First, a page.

- Godevac D, Tesevic V, Vajs V, Milosavljevic S, Zdunic G, Dordevic B, Stankovic M: Chemical composition of currant seed extracts and their protective effect on human lymphocytes DNA. J Food Sci. 2012, 77: C779-C783.View ArticlePubMedGoogle Scholar
- Huang WY, Zhang HC, Liu WX, Li CY: Survey of antioxidant capacity and phenolic composition of blueberry, blackberry, and strawberry in Nanjing. J Zhejiang Univ Sci B. 2012, 13: 94-102.View ArticlePubMedPubMed CentralGoogle Scholar
- Memon AA, Memon N, Bhanger MI, Luthria DL: Assay of phenolic compounds from four species of ber (Ziziphus mauritiana L.) fruits: comparison of three base hydrolysis procedure for quantification of total phenolic acids. Food Chem. 2013, 139: 496-502.View ArticlePubMedGoogle Scholar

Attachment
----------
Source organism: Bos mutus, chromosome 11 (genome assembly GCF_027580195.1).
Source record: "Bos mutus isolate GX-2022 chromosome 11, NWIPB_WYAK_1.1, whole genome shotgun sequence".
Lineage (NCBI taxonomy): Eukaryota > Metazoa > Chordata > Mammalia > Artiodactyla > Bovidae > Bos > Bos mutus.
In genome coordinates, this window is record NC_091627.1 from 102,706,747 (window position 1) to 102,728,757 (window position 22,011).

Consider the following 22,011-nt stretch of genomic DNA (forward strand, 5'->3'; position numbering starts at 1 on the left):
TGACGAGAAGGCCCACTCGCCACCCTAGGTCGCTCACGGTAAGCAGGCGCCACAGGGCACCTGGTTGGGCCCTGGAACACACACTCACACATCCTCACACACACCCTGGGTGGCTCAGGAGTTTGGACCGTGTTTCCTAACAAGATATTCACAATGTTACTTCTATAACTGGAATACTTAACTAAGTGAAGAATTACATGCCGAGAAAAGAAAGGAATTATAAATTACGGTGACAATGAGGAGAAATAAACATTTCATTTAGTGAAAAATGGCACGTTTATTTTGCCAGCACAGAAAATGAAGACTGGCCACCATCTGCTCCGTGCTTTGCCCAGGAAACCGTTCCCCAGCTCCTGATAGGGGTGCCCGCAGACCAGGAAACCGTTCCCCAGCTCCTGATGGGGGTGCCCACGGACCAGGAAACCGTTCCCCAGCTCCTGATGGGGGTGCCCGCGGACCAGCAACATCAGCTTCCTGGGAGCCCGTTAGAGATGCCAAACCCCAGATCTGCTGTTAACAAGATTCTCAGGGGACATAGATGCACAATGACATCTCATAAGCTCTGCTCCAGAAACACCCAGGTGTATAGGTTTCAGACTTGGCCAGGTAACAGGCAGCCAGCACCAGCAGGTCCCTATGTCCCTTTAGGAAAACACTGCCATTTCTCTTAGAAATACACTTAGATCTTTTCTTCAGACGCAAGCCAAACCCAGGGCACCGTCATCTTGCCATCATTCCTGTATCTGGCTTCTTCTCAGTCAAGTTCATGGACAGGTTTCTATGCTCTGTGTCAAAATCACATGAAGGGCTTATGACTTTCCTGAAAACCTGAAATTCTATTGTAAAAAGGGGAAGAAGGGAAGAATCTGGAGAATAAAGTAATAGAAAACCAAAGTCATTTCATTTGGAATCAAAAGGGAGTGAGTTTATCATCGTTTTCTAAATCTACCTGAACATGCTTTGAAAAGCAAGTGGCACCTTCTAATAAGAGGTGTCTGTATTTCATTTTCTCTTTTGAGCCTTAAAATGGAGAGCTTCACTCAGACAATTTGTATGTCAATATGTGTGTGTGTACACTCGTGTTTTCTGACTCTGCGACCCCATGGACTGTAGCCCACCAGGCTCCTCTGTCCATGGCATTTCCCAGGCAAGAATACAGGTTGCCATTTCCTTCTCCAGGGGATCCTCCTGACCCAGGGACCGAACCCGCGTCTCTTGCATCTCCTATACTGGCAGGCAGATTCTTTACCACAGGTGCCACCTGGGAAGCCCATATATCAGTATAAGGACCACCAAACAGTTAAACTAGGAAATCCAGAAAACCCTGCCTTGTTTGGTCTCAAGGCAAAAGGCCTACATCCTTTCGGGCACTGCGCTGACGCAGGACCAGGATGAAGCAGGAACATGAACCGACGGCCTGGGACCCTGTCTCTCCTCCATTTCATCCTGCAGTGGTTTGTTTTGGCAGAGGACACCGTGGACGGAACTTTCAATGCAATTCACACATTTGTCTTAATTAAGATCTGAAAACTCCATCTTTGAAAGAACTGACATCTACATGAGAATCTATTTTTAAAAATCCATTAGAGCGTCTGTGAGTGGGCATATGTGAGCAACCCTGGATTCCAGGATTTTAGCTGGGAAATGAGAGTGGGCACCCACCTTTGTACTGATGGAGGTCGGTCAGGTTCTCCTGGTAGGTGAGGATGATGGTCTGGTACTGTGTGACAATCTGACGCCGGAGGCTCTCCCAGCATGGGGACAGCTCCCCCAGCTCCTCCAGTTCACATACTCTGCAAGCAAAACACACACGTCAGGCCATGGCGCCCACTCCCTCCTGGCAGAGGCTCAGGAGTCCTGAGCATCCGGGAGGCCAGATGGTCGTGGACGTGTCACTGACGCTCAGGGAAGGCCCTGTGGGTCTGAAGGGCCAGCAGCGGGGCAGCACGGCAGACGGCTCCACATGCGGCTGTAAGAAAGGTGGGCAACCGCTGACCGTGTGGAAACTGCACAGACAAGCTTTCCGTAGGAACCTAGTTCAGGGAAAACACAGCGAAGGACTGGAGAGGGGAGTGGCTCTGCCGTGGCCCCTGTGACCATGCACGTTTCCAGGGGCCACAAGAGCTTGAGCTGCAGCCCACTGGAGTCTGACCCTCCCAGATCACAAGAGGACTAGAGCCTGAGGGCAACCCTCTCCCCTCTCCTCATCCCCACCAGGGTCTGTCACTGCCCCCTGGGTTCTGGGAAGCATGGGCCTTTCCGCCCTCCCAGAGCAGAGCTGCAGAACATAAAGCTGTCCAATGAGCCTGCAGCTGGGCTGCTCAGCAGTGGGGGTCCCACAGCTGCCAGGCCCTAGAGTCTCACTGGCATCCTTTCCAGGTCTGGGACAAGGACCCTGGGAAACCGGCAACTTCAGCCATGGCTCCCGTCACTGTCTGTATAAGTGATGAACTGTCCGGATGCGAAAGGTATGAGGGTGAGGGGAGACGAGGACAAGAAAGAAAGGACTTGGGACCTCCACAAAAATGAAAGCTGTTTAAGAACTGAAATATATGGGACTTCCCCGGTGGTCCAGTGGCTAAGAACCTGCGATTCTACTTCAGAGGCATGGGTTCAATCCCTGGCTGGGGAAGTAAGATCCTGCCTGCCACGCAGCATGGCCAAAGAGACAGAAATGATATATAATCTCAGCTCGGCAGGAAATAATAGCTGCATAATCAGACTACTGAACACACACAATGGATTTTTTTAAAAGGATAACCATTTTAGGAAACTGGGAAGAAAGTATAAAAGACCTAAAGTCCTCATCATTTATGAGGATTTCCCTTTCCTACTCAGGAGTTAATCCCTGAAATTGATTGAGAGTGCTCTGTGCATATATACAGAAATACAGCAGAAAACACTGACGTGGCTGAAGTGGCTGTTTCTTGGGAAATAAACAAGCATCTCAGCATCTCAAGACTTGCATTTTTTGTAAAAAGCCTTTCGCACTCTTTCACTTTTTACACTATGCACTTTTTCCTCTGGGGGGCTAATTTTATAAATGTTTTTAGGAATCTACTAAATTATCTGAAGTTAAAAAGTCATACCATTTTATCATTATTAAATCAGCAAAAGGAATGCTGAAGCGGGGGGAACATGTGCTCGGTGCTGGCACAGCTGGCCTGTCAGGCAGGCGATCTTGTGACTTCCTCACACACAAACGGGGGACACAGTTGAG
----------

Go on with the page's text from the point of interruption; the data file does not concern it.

- Li J, Deng Y, Yuan C, Pan L, Chai H, Keller WJ, Kinghorn AD: Antioxidant and quinone reductase-inducing constituents of black chokeberry (Aronia melanocarpa) fruits. J Agric Food Chem. 2012, 60: 11551-11559.View ArticlePubMedGoogle Scholar
- Palafox-Carlos H, Gil-Chavez J, Sotelo-Mundo RR, Namiesnik J, Gorinstein S, Gonzalez-Aguilar GA: Antioxidant interactions between major phenolic compounds found in ‘Ataulfo’ mango pulp: chlorogenic, gallic, protocatechuic and vanillic acids. Molecules. 2012, 17: 12657-12664.View ArticlePubMedGoogle Scholar
- Masella R, Santangelo C, D’Archivio M, Li Volti G, Giovannini C, Galvano F: Protocatechuic acid and human disease prevention: biological activities and molecular mechanisms. Curr Med Chem. 2012, 19: 2901-2917.View ArticlePubMedGoogle Scholar